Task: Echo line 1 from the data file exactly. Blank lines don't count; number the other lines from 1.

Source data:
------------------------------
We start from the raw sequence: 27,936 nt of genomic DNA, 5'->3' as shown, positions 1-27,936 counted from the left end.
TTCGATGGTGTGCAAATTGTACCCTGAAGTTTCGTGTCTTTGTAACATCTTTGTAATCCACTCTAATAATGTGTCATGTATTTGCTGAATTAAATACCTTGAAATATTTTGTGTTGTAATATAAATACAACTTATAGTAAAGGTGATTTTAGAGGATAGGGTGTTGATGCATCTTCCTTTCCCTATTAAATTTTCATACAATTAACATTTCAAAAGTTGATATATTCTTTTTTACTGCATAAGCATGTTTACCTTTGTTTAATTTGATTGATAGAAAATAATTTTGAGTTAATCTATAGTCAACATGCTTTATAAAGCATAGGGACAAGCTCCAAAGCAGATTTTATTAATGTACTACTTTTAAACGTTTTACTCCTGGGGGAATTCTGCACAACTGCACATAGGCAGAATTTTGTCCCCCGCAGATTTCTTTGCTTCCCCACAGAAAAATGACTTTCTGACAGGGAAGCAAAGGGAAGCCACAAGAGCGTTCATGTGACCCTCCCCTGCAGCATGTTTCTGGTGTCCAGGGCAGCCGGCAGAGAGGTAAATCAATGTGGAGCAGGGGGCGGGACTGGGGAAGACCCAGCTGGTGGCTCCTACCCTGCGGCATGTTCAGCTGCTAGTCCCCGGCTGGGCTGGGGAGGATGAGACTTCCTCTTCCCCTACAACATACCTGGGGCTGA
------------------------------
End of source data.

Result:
We start from the raw sequence: 27,936 nt of genomic DNA, 5'->3' as shown, positions 1-27,936 counted from the left end.